Spotlight on Our Inaugural GPS Challenge Grand Prize Winner
Our voice is part of the foundation of how we connect with each other. We voice our needs and share our ideas and feelings. It’s how we’re heard. Having a “voice” is fundamental to being an individual.
Meet Arlyn Edelstein. She has cerebral palsy. This is a neuromuscular condition that limits how Arlyn can interact with the world. Along with other disabilities, cerebral palsy has been described as being trapped in your own body.
Now meet the Voz Box. The Voz Box is a patented speech-generating device (SGD) that brings the benefits of the Internet of Things (IoT) to assistive smart technology. Using a network of wearable sensors, the Voz Box makes it easier for Arlyn to communicate with those around her by removing some of her physical limitations. It has also helped Arlyn give voice to the poet that has always been inside her.
One of the most compelling aspects of the Voz Box is its ability to be customized to match the capabilities of its users. Individuals with neuromuscular conditions possess a wide variety of abilities, and what might be a simple motion for one person may be impossible for another.
Currently, speech-generating devices use touch screens or keyboards with large icons. These systems can be difficult to use for those with limited muscular control as the device predetermines the mapping between movement and speech generation. In addition, systems typically cost more than $10K.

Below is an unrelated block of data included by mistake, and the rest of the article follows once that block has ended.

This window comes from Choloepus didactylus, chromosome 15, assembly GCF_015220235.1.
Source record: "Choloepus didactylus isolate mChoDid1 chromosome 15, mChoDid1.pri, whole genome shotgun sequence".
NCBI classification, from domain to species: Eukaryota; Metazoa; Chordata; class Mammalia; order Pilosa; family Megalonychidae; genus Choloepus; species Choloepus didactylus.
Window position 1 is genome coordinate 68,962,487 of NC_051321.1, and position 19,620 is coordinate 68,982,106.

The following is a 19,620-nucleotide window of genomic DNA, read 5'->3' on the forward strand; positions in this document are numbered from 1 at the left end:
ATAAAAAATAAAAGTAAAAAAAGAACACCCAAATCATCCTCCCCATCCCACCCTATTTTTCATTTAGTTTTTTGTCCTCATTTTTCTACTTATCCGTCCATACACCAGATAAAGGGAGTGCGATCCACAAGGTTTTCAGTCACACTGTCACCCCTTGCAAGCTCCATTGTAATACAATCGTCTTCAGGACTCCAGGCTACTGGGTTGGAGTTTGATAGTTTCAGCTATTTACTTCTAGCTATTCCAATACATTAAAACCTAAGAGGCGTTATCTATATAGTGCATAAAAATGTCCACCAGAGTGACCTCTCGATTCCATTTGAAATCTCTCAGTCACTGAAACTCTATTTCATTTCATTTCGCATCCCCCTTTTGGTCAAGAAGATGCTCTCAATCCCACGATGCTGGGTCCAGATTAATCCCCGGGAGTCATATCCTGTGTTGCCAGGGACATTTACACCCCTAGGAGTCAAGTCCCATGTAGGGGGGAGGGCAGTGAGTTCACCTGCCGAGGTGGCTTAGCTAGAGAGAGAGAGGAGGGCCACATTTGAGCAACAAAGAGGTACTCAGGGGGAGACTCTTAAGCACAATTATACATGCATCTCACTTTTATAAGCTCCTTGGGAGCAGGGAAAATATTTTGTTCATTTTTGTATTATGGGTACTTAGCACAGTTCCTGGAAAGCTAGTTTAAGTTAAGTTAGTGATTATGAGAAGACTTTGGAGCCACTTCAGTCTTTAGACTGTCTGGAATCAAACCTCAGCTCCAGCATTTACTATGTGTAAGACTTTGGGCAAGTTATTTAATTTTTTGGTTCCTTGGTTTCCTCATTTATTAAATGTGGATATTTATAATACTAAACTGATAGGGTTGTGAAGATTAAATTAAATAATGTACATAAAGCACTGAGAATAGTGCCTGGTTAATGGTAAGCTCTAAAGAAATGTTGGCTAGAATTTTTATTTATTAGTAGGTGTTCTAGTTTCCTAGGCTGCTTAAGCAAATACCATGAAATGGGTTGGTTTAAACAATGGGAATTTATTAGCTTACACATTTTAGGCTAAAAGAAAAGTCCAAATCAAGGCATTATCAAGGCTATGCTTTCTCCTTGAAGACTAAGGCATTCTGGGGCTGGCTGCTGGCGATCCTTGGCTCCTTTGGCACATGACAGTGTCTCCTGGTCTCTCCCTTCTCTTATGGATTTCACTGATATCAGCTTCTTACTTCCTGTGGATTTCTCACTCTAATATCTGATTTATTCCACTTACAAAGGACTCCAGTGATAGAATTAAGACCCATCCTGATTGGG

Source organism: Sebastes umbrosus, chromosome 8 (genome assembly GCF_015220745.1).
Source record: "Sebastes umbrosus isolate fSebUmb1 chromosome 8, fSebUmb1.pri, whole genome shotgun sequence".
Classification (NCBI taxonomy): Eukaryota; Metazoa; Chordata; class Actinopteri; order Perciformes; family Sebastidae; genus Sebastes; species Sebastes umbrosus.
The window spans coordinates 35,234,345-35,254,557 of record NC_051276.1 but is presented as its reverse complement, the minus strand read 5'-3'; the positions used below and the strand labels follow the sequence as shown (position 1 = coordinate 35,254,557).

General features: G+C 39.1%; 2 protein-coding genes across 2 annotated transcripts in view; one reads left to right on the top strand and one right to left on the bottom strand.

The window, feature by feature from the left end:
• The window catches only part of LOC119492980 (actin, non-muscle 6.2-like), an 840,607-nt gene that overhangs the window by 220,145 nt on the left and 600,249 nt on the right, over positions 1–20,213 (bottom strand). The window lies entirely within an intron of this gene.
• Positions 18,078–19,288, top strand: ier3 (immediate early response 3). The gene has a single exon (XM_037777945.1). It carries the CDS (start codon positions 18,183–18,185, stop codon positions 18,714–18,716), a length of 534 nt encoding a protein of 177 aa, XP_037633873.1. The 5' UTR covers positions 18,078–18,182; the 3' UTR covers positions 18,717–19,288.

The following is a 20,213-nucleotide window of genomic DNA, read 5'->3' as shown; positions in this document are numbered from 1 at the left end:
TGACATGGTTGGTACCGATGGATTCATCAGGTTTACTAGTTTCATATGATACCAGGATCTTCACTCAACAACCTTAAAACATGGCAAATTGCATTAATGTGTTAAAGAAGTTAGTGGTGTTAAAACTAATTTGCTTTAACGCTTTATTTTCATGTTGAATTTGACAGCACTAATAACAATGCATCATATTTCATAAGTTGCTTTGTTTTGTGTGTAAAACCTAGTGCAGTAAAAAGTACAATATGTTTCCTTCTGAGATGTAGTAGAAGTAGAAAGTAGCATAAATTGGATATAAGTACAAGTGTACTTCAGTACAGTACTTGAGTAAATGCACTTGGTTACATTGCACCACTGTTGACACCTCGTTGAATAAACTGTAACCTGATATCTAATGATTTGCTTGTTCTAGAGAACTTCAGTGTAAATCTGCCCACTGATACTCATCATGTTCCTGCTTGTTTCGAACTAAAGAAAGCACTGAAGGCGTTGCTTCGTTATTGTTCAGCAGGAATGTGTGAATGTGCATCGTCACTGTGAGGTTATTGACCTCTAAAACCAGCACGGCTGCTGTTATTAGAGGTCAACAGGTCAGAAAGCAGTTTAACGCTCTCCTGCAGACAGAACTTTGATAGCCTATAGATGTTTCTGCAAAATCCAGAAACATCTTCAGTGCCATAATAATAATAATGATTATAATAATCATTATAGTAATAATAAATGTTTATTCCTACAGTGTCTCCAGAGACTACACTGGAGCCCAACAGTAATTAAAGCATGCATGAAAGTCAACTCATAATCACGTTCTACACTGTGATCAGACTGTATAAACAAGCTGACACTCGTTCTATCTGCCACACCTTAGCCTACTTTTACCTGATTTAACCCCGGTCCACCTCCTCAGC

Voz Box is built around wearable sensors that can detect small movements. These sensors can be placed where a user chooses: finger, elbow, knee, foot, eye (blink and/or movement). Sensors are self-calibrated to prevent involuntary selections. Furthermore, sensors can be recalibrated over time, extending the use of Voz Box over the years as the movement capabilities of the user change.
Using Bluetooth wireless technology, these wearable sensors form a network around an individual. This network connects to a portable and comfortable speech-generating device, only 3.2” x 4.3” x 2” in size. The device is multilingual and supports both visual- and auditory-based communication. And microprocessor technology has reached the level where the unit can be self-contained, affordable, and not require an Internet connection to operate.
The Voz Box is the brainchild of Mary McCulloch and the Project Vive team. “Vive” comes from the Spanish verb “to live.” Based out of Pennsylvania State University, Project Vive is dedicated to making affordable technology available to those with disabilities.
Project Vive is definitely a company to keep your eye on: the team just placed first in the 2017 Cisco Global Problem Solver (GPS) Challenge, taking home the Grand Prize of $100,000. Our inaugural GPS Challenge included more than 1100 registrants from over 450 schools around the globe.
These are exciting times. We are witnessing the rise of a new generation of global problem solvers like Project Vive. These individuals will not only survive in our increasingly digital economy but are finding ways to change the world for the better.
Like giving a voice to the voiceless.